Annulments and Divorces in Arizona

annulments and divorces in arizona

Annulments and Divorces in Arizona: What’s the Difference?

Do you think that your marriage is over? If so, you will need to consider the separation and divorce option Arizona provides. You may have heard about an annulment and you’re probably wondering about how it differs from a divorce. There are important differences between annulments and divorces in Arizona, making each one apply in a specific situation.

What are the Main Differences?

A marriage is a legal contract. As such, it will have to be ended in a lawful way. Depending on the situation, this lawful way could be either a divorce or an annulment.

Divorce refers to the legal dissolution of a marriage. The two spouses revert to their single status, assets are divided between them and child custody is also determined in court.

Annulments are also legal options for terminating a marriage. There’s one big difference between annulments and divorces in Arizona, however. If an annulment is granted by the court, that would indicate that a legal marriage has never occurred.

Through an annulment decision, the court rules out that a legal relationship of marriage could not be established between two people. There are specific circumstances that make annulments possible in Arizona.

Circumstances under Which Annulments are Possible

The ground for requesting an annulment instead of a divorce include all of the following:

  • Bigamy
  • A blood relationship between the two individuals that have entered into a marriage
  • One or both parties lack the mental capacity to enter into a marriage
  • One or both parties were intoxicated, thus lacking the mental capacity to consent, at the time when they entered a marriage
  • A minor who enters a marriage did not obtain consent from a parent or a guardian
  • One or both parties perpetrated a fraud to get the other one to marry them
  • There’s no official marriage license
  • Force was used to get one of the parties to consent to a marriage
  • One or both parties concealed prior marital status from the other
  • Misrepresentation of religious beliefs occurred
  • Either of the spouses lacked the intent to enter into a marriage contract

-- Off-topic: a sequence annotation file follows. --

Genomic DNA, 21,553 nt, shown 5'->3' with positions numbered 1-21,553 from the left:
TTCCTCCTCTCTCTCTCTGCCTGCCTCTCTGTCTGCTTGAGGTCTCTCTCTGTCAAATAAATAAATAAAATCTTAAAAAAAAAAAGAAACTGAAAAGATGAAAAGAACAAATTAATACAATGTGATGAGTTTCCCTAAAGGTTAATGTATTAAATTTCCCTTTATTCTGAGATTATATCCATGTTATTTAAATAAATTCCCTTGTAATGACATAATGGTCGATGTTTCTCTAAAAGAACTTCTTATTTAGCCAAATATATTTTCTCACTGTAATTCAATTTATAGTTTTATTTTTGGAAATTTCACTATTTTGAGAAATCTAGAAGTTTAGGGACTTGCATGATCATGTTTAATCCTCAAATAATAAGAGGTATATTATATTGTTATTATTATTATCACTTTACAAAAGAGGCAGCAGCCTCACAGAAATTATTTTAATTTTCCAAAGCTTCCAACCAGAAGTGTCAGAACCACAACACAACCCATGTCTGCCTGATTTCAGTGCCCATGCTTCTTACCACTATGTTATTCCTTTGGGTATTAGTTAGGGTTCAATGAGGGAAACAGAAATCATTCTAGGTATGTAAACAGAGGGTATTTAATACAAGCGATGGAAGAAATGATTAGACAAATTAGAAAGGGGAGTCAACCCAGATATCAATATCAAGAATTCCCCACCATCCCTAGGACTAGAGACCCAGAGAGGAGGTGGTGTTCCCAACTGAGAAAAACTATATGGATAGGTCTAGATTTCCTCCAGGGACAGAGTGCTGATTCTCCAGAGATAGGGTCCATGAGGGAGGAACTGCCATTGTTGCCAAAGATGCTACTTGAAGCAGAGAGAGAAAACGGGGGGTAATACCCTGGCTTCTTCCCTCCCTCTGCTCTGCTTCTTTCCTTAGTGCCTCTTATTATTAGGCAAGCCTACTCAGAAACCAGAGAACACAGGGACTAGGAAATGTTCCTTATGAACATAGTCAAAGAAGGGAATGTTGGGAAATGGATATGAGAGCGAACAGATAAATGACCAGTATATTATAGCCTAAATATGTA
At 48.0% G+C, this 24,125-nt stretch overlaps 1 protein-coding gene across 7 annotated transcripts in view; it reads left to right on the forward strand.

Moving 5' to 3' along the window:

Annulment decisions in Arizona are made by the superior courts. The case will be examined after one of the parties files a petition for an annulment and the other one files a response. Because annulments take a look at highly specific circumstances, other paperwork and evidence will also be required.

The Aftermath of an Annulment

annulments and divorces in arizonaThe aftermath of a divorce is easy to see and understand. When a court declares a marriage null, however, there may be much more serious implications.

For example, the marital presumption of paternity will also be nullified in the case of an annulment. Because the marriage is considered to have never happened, children born during the time that the two people spent together are technically considered to be born to a single parent.

At the same time, Arizona law states that every child is the legitimate child of its natural parents. Thus, the marital presumption of paternity cancellation can’t be expected to have much of an impact on the rights of a father.

The situation may change whenever a father decides to dispute the presumption. Clear and convincing evidence that the former husband is not the father will have to be provided in such situations.

In addition, the court responsible for the annulment hearing will decide about parentage, custody and child support on the basis of the best interest of the children.

Most states don’t divide assets and debts after an annulment because the marriage is considered to have never occurred. The situation is different in Arizona. Whenever an Arizona court annuls a marriage between two people, it will have to do asset division.

Some people believe wrongfully that the annulment process is faster and more convenient than a divorce. This isn’t the case. Whenever someone files for an annulment, they’ll have to provide enough evidence. In addition, if there was a valid marriage, an annulment simply cannot take place.